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Feeding Your Families & Helping Your Children Eat Better

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Feeding Your Families & Helping Your Children Eat Better

Every parent wants to do the best for their kid but sometimes when things don’t work out, it can become very stressful, making the parent wonder where they are going wrong. It might even make them question their parenting skills.

On the Rebuild Health and Fitness podcast,  Sean and James are joined by Jeff Ash to talk about nutrition and the best ways to feed your families and children. 

Jeff is on a mission to help families improve their relationship with food so that they can live a better life with healthier minds, bodies, and attitudes. He also has his own podcast called Transform Your Nutrition. With a special nutrition programme set out for them, he helps kids and families thrive with food.

Nutrition for kids

The main thing for parents to remember is that every child is different. A rookie mistake for anyone might be to compare to other kids. Not only does this worry the parents, but it also may rub off in the wrong way for the children. 

The most important thing is to improve their early experience so that they can live better lives as adults. As Jeff says, “If we can prevent kids from having an issue in the first place, then we don’t have to try and resolve those issues when they are an adult.” 

There are a number of things parents can do to achieve this better experience for their children. While some of these are physical things, such as providing the right food, majority of the focus lies on psychological aspects and changing the basic ideology that kids grow up with.

Jeff also talks about trusting our bodies’ way of regulating food intake. He says, “Our bodies have this amazing system, our appetite, our hunger, our satiety, all the hormones going on, when we don’t interfere with that or disrupt it, things work really well.”


Building trust 

Jeff explains that not only do children need to trust their parents, but parents need to trust their children to know what and how much they eat. 

Jeff says, “the child is trusting their parent is going to do their job well consistently and not cross over into their job, and the parent is going to trust that the child [will be able to manage the body’s] innate capabilities of regulating their food intake.

The parents are always responsible for the “what, when and where.” They have to ensure they make good decisions on what they offer to the child, make sure that food is provided to the child according to a regular routine, and to make sure a child is sat somewhere proper, such as a table, away from distractions.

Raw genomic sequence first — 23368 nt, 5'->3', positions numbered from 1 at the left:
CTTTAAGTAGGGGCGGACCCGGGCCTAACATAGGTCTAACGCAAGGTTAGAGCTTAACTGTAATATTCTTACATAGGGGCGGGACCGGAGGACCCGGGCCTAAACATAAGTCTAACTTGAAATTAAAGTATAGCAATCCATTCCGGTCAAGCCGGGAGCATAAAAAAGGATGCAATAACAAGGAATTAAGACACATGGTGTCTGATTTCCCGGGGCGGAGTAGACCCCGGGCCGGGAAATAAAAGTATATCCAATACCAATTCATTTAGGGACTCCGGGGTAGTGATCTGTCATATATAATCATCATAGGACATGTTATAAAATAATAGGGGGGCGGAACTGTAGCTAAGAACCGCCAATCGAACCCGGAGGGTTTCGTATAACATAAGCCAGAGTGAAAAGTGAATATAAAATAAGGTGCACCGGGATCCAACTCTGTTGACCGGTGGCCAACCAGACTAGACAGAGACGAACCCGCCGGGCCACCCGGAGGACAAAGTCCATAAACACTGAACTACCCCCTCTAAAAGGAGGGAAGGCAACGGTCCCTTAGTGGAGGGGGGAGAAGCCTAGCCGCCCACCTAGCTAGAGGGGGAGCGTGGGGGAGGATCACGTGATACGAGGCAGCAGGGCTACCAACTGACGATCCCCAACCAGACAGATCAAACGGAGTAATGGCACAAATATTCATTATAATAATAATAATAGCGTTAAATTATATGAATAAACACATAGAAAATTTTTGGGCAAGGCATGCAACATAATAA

Language around kids

Language can play a key role in children’s relationships with food. 

A casual mention about ‘feeling fat in a dress’ or ‘not having dessert because they ate too much for lunch’ by a parent, without any ill intent, may also be perceived negatively by a child. What a kid may not understand is that gaining and losing weight is all part of the growing process.

Jeff explains, “the thing with kids is that the way their brains work, especially [when they are] younger… they are very concrete [and] they can’t think abstractly. So, when they hear mum say something about the size or shape of her body in a negative way, they think ‘oh, if mine doesn’t look a certain way then I should do something about it’.”

This idea of an “ideal” body image is made worse by society. As Jeff says, “…the powerful influence of our culture and society bombarding our kids with this impossible ideal that they should be striving to achieve with the size and shape of their body and in many cases, it’s not even realistic, you know, all the airbrushed stuff that you see on Instagram and magazine covers.”

Instead, those should be turned into focusing on the positive aspects of health and nutrition. For example,  discussing celebratory things like achieving something in sports or at the gym, rather than talking about losing weight.

Changing the perspective to the positive angle also goes for when parents talk about food. Rather than saying “don’t eat too much,” it’s better to say, “eat enough.” 

And instead of something like “that’s junk food, don’t eat that” frame wording more around: “eat this because it is good for your health.” Jeff states, “when you use that kind of language with kids, and when you use restriction, it tends to have the exact opposite effect of what you were hoping to accomplish with it.”

In the worst-case scenario, talking negatively about food can lead to eating disorders in the long run. All of this stems from the pressure of having to eat “good” food and the need for having the perfect body image. 

Therefore, parents have to figure out how to ensure that their children do not grow up with this kind of pressure on them. To know more about what to say and do, and what not to say and do for improving your kids’ experience of learning how to be healthy, check out the entire episode of the Rebuild Health and Fitness podcast.

Tune in on Spotify or Apple Podcasts, or search Rebuild Health and Fitness wherever you get your podcasts.


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